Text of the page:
“It’s really incredible,” said Avigail Horrow, the community response and relations coordinator for the 1736 Family Crisis Center. “It can really change lives.”
The 1736 Family Crisis Center, which was selected as a giving partner two years ago, provides safe homes for domestic violence victims at locations around the Beach Cities. Horrow recalled when the folks from Joan’s Wish List first arrived in order to do a needs assessment at one of the shelters. The scope of what they were willing to do surprised her.
“They were like, ‘Oh my gosh, you guys need a whole new backyard for the kids.’ Then they came into the kitchen, ‘You need a whole new dining set for your kitchen,’” Horrow said. “They are absolutely above and beyond generous. They try to do something sustainable, that will last beyond the turnover of the clients in the house at any given time and impact clients for years and years to come.”
Horrow said that beyond the actual material giving — which includes gift-wrapped presents for kids during the holidays, and presents mother can give their children — something deeper occurs for the mothers and especially the kids. They often are coming from a place of absolute trauma, and have grown accustomed to seeing the world as a hostile place.
“And they learn something: people who don’t even know you love you,” Horrow said. “People take that and think, ‘I’m going to be a person who loves and gives. It doesn’t matter who you are, I’m going to show an expression of kindness.”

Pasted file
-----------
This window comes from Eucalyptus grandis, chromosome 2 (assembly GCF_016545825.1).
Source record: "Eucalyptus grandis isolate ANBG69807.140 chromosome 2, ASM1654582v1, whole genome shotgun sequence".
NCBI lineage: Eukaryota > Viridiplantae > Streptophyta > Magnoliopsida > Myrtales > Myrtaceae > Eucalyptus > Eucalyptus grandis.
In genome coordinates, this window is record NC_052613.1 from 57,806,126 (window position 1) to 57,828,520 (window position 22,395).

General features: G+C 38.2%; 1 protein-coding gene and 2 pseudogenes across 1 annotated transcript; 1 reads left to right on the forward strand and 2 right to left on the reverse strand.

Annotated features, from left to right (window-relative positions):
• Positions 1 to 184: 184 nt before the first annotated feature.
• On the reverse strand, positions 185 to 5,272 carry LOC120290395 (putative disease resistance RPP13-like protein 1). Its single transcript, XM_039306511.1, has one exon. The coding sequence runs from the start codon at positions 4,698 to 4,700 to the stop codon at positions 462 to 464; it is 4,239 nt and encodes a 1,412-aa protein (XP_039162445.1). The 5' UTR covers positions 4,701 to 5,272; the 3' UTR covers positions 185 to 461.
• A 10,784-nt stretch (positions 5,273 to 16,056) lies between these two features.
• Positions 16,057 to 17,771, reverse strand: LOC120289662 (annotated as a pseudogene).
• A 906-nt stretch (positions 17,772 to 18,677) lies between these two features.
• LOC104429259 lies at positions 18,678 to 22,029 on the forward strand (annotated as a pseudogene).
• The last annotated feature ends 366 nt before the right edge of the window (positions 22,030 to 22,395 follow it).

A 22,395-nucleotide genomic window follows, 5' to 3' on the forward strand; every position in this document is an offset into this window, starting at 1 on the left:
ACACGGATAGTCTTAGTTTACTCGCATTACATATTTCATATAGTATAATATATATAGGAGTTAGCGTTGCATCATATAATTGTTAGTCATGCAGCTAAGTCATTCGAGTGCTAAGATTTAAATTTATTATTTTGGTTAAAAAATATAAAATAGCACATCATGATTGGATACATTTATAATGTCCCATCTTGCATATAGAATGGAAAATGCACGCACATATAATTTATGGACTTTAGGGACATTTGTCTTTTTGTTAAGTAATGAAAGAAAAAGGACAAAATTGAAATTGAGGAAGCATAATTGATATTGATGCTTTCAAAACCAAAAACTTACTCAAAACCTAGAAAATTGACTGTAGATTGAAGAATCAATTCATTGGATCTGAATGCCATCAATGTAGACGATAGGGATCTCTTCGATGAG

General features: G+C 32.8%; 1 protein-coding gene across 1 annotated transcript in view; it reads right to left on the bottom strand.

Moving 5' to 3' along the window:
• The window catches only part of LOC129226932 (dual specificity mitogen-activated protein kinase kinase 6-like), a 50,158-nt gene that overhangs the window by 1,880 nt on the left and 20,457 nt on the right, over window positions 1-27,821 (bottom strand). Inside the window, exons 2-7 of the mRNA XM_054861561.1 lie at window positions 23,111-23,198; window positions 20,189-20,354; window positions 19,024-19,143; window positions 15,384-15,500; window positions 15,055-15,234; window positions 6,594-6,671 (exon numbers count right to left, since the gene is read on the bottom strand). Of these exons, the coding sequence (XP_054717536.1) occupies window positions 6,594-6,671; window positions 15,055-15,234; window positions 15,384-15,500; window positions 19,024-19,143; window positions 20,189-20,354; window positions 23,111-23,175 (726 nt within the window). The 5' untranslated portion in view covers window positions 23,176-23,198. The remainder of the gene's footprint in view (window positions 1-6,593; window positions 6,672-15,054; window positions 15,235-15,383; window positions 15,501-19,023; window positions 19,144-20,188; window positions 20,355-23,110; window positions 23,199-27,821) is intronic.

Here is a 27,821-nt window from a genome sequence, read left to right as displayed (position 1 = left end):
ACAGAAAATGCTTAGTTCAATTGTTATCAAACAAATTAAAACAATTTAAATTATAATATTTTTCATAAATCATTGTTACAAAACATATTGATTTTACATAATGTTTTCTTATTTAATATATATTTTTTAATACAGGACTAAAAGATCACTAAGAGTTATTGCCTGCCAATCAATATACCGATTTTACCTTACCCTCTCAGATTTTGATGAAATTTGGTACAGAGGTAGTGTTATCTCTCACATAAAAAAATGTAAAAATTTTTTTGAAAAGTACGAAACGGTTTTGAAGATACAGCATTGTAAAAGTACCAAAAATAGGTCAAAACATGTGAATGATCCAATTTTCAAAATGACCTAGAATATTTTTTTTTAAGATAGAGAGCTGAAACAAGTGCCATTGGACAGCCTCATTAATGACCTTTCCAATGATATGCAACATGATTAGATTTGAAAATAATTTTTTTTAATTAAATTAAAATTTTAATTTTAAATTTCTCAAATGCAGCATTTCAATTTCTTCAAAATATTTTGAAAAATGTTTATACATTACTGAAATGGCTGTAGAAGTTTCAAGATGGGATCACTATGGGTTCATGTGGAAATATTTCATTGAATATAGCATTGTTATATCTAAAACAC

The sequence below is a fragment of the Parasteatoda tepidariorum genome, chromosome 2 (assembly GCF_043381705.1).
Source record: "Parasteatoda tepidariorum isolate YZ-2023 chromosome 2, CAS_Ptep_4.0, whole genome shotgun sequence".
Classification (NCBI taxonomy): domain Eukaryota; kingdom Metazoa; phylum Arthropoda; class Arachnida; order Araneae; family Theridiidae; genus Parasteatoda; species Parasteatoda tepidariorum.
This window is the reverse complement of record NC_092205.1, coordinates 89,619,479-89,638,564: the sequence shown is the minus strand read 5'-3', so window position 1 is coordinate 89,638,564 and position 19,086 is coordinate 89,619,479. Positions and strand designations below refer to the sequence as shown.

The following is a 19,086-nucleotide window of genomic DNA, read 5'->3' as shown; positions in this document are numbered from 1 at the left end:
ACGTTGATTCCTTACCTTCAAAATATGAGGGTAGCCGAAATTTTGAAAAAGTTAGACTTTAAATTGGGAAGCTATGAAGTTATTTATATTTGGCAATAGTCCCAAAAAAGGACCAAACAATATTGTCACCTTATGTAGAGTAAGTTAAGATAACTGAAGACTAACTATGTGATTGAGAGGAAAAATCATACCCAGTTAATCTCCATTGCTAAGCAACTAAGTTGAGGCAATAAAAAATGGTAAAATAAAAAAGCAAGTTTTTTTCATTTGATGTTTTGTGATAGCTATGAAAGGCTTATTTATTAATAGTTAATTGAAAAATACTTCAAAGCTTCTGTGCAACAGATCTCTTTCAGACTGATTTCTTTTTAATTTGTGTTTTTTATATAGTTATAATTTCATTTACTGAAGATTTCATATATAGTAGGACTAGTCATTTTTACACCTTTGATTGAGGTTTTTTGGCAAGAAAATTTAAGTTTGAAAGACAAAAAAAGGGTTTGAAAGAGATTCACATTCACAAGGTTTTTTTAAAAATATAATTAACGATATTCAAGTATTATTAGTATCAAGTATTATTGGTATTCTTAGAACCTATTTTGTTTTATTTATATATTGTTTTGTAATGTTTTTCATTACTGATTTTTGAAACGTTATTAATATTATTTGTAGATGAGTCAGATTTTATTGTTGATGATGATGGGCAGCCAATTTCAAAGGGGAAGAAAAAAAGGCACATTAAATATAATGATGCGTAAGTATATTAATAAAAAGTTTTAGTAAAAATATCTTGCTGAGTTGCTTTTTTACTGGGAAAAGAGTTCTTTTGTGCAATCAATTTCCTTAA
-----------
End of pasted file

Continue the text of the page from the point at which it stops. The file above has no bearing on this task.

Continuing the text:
The paying forward that began with one person caring, in other words, sometimes has no stopping point. Each such act of kindness is an intervention of sorts, divine or otherwise.
“A child who is not touched but just witnesses violence is 1,500 times more likely to create that type of relationship in the future,” Horrow said. “That is why it is so significant that the cycle is broken.”
Shannon Williams said that everyone involved with Joan’s Wish List ends up receiving far more than they give. The reward of seeing a child smile, or of her own child seeing the power of giving, she said, is a fulfillment beyond any list imaginable.
“Just the smiles on the women and children’s faces speaks a million words,” she said. “Just to see they are getting hope back, and realizing there are good people in the world who care. I can only imagine. You are so destitute at that point, you’ve just been beaten down and mentally exhausted…Just to see the pure, innocent happiness on one child’s face, and to show them there are people in the world who care — it’s fulfilling to know we are helping them get back on their feet.”
Joan’s Wish List holds its annual fundraiser Oct. 19 from 6 to 10 p.m. at Big Door Studios, 114 Sheldon St., in El Segundo. The event features some of the area’s most notable food vendors, wine, beer and spirits, a photo booth, live music, and a silent auction. See JoansWishList.org for more information and tickets. ER